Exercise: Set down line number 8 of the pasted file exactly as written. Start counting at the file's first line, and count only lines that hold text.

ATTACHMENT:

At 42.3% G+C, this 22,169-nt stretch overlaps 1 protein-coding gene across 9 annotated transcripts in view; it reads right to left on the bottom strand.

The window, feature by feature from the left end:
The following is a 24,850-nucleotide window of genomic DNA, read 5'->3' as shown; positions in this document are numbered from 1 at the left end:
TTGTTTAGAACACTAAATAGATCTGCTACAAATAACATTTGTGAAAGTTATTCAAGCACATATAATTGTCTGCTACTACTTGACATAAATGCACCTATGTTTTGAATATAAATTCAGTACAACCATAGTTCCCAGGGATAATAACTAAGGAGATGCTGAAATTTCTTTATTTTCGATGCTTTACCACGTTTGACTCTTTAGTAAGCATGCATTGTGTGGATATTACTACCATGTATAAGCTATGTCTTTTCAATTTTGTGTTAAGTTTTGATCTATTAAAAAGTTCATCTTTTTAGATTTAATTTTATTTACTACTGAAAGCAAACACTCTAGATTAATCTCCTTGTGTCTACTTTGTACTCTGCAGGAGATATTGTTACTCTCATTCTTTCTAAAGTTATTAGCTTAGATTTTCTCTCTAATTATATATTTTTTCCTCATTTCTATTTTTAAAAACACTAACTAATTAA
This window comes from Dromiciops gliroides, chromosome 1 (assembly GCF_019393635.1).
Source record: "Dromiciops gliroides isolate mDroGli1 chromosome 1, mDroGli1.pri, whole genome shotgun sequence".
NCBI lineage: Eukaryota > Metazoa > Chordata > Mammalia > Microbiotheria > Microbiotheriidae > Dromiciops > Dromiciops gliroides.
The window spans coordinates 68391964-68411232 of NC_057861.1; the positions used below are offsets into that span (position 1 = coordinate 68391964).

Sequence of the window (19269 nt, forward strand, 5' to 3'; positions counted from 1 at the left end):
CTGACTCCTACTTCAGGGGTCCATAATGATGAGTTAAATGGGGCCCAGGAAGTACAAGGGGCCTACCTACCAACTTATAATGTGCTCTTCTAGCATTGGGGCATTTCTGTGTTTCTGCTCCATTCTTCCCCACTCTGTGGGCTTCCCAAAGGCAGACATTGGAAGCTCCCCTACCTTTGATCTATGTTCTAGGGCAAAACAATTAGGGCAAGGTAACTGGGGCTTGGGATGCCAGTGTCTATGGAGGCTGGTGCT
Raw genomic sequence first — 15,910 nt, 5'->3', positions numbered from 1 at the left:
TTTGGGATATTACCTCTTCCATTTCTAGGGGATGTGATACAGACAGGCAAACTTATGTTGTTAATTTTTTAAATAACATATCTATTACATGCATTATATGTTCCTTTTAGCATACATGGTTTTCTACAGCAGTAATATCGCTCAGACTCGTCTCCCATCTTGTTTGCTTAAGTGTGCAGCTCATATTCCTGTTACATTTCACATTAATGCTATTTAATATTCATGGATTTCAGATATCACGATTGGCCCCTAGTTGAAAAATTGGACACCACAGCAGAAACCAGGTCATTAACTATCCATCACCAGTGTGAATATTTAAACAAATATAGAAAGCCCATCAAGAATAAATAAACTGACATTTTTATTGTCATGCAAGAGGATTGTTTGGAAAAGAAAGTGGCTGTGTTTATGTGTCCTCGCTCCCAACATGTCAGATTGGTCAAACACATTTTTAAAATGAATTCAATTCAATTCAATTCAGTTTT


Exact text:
The window spans coordinates 68391964-68411232 of NC_057861.1; the positions used below are offsets into that span (position 1 = coordinate 68391964).